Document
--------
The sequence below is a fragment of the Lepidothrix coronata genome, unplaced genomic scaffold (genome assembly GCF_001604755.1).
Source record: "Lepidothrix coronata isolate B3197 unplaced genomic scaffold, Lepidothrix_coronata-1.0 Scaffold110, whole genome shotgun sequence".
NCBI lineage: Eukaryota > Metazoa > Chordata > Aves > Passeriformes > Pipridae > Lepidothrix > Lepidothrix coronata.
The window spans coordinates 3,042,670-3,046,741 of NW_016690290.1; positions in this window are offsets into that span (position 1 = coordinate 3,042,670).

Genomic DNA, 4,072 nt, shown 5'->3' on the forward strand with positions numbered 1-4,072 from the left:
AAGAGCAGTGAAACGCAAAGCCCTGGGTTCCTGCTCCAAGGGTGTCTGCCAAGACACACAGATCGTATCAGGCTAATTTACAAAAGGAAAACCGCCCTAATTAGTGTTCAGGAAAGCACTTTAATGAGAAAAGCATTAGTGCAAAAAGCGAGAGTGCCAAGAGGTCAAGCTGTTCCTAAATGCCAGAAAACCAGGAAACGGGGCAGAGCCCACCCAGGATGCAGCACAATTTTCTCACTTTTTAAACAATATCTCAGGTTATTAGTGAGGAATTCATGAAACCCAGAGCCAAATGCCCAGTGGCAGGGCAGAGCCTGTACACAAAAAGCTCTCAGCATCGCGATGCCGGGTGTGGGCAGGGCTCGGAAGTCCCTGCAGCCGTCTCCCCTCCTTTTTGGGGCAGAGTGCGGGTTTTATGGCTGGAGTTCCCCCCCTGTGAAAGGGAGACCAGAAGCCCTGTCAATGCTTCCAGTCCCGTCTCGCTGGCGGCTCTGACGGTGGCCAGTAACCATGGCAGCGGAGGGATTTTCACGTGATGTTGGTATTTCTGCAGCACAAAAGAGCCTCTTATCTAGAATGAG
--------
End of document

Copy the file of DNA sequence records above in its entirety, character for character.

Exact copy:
The sequence below is a fragment of the Lepidothrix coronata genome, unplaced genomic scaffold (genome assembly GCF_001604755.1).
Source record: "Lepidothrix coronata isolate B3197 unplaced genomic scaffold, Lepidothrix_coronata-1.0 Scaffold110, whole genome shotgun sequence".
NCBI lineage: Eukaryota > Metazoa > Chordata > Aves > Passeriformes > Pipridae > Lepidothrix > Lepidothrix coronata.
The window spans coordinates 3,042,670-3,046,741 of NW_016690290.1; positions in this window are offsets into that span (position 1 = coordinate 3,042,670).

Genomic DNA, 4,072 nt, shown 5'->3' on the forward strand with positions numbered 1-4,072 from the left:
AAGAGCAGTGAAACGCAAAGCCCTGGGTTCCTGCTCCAAGGGTGTCTGCCAAGACACACAGATCGTATCAGGCTAATTTACAAAAGGAAAACCGCCCTAATTAGTGTTCAGGAAAGCACTTTAATGAGAAAAGCATTAGTGCAAAAAGCGAGAGTGCCAAGAGGTCAAGCTGTTCCTAAATGCCAGAAAACCAGGAAACGGGGCAGAGCCCACCCAGGATGCAGCACAATTTTCTCACTTTTTAAACAATATCTCAGGTTATTAGTGAGGAATTCATGAAACCCAGAGCCAAATGCCCAGTGGCAGGGCAGAGCCTGTACACAAAAAGCTCTCAGCATCGCGATGCCGGGTGTGGGCAGGGCTCGGAAGTCCCTGCAGCCGTCTCCCCTCCTTTTTGGGGCAGAGTGCGGGTTTTATGGCTGGAGTTCCCCCCCTGTGAAAGGGAGACCAGAAGCCCTGTCAATGCTTCCAGTCCCGTCTCGCTGGCGGCTCTGACGGTGGCCAGTAACCATGGCAGCGGAGGGATTTTCACGTGATGTTGGTATTTCTGCAGCACAAAAGAGCCTCTTATCTAGAATGAG